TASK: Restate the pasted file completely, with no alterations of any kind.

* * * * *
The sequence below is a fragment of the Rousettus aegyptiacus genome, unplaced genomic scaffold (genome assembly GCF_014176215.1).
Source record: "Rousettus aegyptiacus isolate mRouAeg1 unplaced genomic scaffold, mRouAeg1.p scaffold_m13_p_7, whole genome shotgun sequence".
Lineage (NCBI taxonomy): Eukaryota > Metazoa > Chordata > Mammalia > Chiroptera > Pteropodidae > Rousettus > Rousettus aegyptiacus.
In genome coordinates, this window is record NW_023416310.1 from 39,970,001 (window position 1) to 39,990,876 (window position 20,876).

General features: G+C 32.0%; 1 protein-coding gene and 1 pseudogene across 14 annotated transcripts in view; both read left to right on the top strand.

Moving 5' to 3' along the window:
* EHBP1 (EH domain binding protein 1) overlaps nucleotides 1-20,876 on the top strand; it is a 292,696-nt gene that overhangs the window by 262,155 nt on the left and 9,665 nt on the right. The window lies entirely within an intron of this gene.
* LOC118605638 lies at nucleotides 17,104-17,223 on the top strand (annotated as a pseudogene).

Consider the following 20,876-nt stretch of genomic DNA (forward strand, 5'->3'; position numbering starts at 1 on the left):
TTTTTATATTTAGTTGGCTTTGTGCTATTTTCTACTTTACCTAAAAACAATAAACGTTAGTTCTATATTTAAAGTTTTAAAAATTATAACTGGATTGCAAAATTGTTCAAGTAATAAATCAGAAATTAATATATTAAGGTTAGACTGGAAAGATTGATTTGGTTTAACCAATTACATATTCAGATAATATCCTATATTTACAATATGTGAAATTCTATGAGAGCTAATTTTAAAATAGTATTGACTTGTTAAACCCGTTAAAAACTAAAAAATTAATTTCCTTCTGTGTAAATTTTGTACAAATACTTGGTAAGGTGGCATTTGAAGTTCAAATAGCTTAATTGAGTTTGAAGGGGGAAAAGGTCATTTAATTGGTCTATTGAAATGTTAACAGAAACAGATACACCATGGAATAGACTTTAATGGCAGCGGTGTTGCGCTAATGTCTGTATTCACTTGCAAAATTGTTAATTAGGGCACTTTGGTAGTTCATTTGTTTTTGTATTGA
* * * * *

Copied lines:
The sequence below is a fragment of the Rousettus aegyptiacus genome, unplaced genomic scaffold (genome assembly GCF_014176215.1).
Source record: "Rousettus aegyptiacus isolate mRouAeg1 unplaced genomic scaffold, mRouAeg1.p scaffold_m13_p_7, whole genome shotgun sequence".
Lineage (NCBI taxonomy): Eukaryota > Metazoa > Chordata > Mammalia > Chiroptera > Pteropodidae > Rousettus > Rousettus aegyptiacus.
In genome coordinates, this window is record NW_023416310.1 from 39,970,001 (window position 1) to 39,990,876 (window position 20,876).

General features: G+C 32.0%; 1 protein-coding gene and 1 pseudogene across 14 annotated transcripts in view; both read left to right on the top strand.

Moving 5' to 3' along the window:
* EHBP1 (EH domain binding protein 1) overlaps nucleotides 1-20,876 on the top strand; it is a 292,696-nt gene that overhangs the window by 262,155 nt on the left and 9,665 nt on the right. The window lies entirely within an intron of this gene.
* LOC118605638 lies at nucleotides 17,104-17,223 on the top strand (annotated as a pseudogene).

Consider the following 20,876-nt stretch of genomic DNA (forward strand, 5'->3'; position numbering starts at 1 on the left):
TTTTTATATTTAGTTGGCTTTGTGCTATTTTCTACTTTACCTAAAAACAATAAACGTTAGTTCTATATTTAAAGTTTTAAAAATTATAACTGGATTGCAAAATTGTTCAAGTAATAAATCAGAAATTAATATATTAAGGTTAGACTGGAAAGATTGATTTGGTTTAACCAATTACATATTCAGATAATATCCTATATTTACAATATGTGAAATTCTATGAGAGCTAATTTTAAAATAGTATTGACTTGTTAAACCCGTTAAAAACTAAAAAATTAATTTCCTTCTGTGTAAATTTTGTACAAATACTTGGTAAGGTGGCATTTGAAGTTCAAATAGCTTAATTGAGTTTGAAGGGGGAAAAGGTCATTTAATTGGTCTATTGAAATGTTAACAGAAACAGATACACCATGGAATAGACTTTAATGGCAGCGGTGTTGCGCTAATGTCTGTATTCACTTGCAAAATTGTTAATTAGGGCACTTTGGTAGTTCATTTGTTTTTGTATTGA